WASHINGTON — As the White House deadline for raising the nation's debt ceiling nears, two veteran Oklahoma lawmakers have expressed vastly different viewpoints this week on the potential consequences of failure to approve more borrowing.
In a speech on the Senate floor and in media interviews, Sen. Tom Coburn, R-Muskogee, has dismissed the risk of defaulting on the nation's debts and downplayed the effects of breaching the debt ceiling.
Rep. Tom Cole, R-Moore, countered Wednesday that not raising the debit limit would be “a big deal.”
The current standoff over funding the federal government has effectively merged with the always contentious issue of raising the debt limit so more money can be borrowed to pay creditors and meet financial obligations.
Treasury Secretary Jack Lew has warned that his department will not have enough money on Oct. 17 to pay all of the bills due, and President Barack Obama has called on Congress to raise the debt limit.
“There's no magic wand that allows us to wish away the chaos that could result if, for the first time in our history, we don't pay our bills on time,” Obama said at a news conference on Tuesday.
“And when I hear people trying to downplay the consequences of that, I think that's really irresponsible ... And it's particularly funny coming from Republicans who claim to be champions of business. There's no businessperson out here who thinks this wouldn't be a big deal.”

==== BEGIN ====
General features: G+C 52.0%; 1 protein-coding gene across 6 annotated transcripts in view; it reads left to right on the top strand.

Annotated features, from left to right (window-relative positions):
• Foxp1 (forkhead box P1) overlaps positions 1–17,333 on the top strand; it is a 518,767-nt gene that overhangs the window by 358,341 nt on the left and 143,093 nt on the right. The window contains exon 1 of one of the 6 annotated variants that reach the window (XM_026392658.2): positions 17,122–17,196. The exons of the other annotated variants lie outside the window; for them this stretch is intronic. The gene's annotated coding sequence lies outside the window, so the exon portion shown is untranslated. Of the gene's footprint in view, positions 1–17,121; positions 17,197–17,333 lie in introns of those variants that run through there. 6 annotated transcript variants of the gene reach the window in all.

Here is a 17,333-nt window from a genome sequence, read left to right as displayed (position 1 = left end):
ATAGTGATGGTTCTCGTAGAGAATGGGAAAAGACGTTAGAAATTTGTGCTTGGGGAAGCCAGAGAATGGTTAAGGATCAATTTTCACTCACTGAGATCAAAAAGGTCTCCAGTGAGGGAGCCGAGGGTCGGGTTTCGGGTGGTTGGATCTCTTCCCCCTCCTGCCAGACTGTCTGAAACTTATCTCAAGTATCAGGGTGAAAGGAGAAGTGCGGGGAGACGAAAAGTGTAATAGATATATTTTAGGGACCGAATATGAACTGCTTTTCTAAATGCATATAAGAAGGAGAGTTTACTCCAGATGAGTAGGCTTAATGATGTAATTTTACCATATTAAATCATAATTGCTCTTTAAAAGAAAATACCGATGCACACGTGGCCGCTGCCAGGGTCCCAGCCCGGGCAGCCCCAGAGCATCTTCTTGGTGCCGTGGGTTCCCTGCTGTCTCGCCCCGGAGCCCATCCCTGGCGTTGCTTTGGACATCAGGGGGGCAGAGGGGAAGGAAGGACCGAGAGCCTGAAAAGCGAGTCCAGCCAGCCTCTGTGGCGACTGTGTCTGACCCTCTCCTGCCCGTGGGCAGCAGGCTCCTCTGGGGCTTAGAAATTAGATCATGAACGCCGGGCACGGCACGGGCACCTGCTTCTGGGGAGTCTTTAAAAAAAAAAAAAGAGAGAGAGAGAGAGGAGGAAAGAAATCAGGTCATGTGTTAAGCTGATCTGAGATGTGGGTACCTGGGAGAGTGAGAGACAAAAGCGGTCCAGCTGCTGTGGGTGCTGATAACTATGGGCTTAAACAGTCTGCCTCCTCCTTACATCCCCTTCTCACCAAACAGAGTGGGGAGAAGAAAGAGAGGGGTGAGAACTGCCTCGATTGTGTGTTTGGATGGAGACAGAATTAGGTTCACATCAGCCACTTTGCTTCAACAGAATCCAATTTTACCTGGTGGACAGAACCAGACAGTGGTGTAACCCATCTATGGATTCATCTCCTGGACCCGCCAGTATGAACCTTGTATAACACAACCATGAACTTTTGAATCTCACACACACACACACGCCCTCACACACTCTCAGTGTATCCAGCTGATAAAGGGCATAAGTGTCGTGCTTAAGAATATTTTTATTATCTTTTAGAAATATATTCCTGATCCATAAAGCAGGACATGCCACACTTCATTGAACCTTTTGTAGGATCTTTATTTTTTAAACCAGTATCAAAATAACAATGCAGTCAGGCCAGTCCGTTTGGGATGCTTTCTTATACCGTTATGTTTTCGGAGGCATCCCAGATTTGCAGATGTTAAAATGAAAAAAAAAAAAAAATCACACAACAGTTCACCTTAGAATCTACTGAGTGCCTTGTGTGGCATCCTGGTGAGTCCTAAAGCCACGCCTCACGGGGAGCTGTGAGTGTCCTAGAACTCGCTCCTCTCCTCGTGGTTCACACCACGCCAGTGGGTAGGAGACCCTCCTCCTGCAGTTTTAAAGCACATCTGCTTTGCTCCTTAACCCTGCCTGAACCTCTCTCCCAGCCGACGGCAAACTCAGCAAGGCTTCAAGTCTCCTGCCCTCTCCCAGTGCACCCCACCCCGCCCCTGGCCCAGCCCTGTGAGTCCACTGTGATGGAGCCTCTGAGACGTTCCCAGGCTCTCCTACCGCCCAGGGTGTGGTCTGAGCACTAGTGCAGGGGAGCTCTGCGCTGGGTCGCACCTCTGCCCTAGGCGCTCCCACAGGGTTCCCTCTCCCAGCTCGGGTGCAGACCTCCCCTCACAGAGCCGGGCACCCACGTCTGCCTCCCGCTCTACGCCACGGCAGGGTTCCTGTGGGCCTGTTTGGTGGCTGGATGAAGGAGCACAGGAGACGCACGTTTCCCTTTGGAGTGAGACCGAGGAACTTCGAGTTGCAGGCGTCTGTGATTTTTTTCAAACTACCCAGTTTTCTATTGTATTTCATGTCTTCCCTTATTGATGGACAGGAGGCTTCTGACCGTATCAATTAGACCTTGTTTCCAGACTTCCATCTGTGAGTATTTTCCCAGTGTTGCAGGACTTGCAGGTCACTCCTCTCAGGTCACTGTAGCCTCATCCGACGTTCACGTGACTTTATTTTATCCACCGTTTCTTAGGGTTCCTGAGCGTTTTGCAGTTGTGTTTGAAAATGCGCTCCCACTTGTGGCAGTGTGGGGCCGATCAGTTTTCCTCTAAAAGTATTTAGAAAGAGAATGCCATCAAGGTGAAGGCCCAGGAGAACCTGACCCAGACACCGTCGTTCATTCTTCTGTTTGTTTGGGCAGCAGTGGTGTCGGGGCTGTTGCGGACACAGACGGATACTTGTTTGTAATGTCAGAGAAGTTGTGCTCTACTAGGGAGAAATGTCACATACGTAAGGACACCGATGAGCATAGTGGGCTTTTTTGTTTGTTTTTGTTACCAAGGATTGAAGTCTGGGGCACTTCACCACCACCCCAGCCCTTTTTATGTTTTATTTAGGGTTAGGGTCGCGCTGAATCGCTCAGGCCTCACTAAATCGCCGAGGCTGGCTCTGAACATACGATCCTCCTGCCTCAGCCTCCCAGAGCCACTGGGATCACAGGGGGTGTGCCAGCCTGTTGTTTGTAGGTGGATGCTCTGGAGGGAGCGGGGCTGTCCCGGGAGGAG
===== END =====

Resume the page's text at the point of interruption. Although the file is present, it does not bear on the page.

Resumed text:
Coburn says default won't happen
Coburn has been waiting for this fight. In fact, he has said Republicans should have called for defunding the Affordable Care Act during debt ceiling negotiations rather than on the resolution to keep the government operating.
In an interview on the Fox Business channel on Tuesday, Coburn said the government might miss some payments but “might actually start living within our means” and cut wasteful spending.
Asked about how the financial markets might react to breaching the debt limit, Coburn said, “If we don't increase the debt limit, the markets will go down.
“And as soon as we solve this problem, the market will go back up ... But the point is the underlying economic fundamentals are not going to change significantly with us doing that.”
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